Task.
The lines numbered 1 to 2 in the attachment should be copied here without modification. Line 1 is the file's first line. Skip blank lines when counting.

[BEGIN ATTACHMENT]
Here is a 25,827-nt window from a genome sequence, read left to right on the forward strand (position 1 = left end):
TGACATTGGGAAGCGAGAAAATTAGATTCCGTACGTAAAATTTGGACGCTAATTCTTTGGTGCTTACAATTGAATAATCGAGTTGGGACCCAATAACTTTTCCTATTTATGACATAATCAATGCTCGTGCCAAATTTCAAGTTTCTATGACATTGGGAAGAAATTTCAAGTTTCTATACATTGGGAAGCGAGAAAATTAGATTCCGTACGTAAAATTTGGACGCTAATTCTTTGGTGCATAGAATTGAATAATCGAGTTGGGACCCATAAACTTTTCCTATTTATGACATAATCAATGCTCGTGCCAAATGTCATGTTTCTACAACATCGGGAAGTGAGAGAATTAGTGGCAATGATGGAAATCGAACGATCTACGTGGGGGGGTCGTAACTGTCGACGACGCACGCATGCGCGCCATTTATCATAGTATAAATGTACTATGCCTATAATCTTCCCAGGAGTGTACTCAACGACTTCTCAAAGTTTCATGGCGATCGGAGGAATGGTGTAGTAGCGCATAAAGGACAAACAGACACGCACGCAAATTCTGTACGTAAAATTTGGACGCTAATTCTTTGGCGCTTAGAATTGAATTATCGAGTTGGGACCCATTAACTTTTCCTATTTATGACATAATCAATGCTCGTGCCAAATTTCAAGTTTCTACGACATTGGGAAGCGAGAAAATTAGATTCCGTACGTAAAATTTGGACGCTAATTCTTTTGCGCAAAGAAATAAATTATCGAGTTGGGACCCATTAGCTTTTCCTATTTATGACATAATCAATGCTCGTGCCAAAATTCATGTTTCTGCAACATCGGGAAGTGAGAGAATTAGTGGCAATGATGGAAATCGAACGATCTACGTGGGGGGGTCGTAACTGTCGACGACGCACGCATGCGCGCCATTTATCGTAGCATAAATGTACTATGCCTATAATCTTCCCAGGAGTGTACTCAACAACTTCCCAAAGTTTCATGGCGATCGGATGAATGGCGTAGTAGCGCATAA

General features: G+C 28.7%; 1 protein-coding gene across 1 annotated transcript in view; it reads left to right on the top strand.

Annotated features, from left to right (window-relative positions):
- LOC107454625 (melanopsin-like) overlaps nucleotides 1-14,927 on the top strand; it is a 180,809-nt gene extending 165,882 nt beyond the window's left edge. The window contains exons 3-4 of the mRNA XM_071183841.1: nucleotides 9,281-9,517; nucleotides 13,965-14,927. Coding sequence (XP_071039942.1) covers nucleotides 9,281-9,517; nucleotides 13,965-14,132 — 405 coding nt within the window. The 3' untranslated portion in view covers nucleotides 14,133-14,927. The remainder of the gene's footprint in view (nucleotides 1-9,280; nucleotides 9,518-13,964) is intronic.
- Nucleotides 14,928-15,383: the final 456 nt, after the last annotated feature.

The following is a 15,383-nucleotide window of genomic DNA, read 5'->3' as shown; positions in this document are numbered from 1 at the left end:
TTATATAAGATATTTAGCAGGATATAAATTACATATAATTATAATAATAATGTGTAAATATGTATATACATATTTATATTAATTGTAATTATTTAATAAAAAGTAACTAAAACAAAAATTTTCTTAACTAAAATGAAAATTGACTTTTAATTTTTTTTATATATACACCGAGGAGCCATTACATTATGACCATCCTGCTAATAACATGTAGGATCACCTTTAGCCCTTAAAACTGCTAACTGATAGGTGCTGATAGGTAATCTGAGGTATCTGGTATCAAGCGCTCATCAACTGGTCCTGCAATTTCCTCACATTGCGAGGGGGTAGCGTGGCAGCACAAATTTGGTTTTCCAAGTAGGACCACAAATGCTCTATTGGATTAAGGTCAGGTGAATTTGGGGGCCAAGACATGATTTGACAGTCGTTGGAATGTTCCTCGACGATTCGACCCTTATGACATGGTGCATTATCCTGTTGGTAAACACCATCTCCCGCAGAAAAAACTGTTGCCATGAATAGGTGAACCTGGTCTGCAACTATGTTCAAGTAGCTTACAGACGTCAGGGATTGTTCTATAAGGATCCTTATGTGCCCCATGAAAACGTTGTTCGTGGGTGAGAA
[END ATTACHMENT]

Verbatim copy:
Here is a 25,827-nt window from a genome sequence, read left to right on the forward strand (position 1 = left end):
TGACATTGGGAAGCGAGAAAATTAGATTCCGTACGTAAAATTTGGACGCTAATTCTTTGGTGCTTACAATTGAATAATCGAGTTGGGACCCAATAACTTTTCCTATTTATGACATAATCAATGCTCGTGCCAAATTTCAAGTTTCTATGACATTGGGAAGAAATTTCAAGTTTCTATACATTGGGAAGCGAGAAAATTAGATTCCGTACGTAAAATTTGGACGCTAATTCTTTGGTGCATAGAATTGAATAATCGAGTTGGGACCCATAAACTTTTCCTATTTATGACATAATCAATGCTCGTGCCAAATGTCATGTTTCTACAACATCGGGAAGTGAGAGAATTAGTGGCAATGATGGAAATCGAACGATCTACGTGGGGGGGTCGTAACTGTCGACGACGCACGCATGCGCGCCATTTATCATAGTATAAATGTACTATGCCTATAATCTTCCCAGGAGTGTACTCAACGACTTCTCAAAGTTTCATGGCGATCGGAGGAATGGTGTAGTAGCGCATAAAGGACAAACAGACACGCACGCAAATTCTGTACGTAAAATTTGGACGCTAATTCTTTGGCGCTTAGAATTGAATTATCGAGTTGGGACCCATTAACTTTTCCTATTTATGACATAATCAATGCTCGTGCCAAATTTCAAGTTTCTACGACATTGGGAAGCGAGAAAATTAGATTCCGTACGTAAAATTTGGACGCTAATTCTTTTGCGCAAAGAAATAAATTATCGAGTTGGGACCCATTAGCTTTTCCTATTTATGACATAATCAATGCTCGTGCCAAAATTCATGTTTCTGCAACATCGGGAAGTGAGAGAATTAGTGGCAATGATGGAAATCGAACGATCTACGTGGGGGGGTCGTAACTGTCGACGACGCACGCATGCGCGCCATTTATCGTAGCATAAATGTACTATGCCTATAATCTTCCCAGGAGTGTACTCAACAACTTCCCAAAGTTTCATGGCGATCGGATGAATGGCGTAGTAGCGCATAA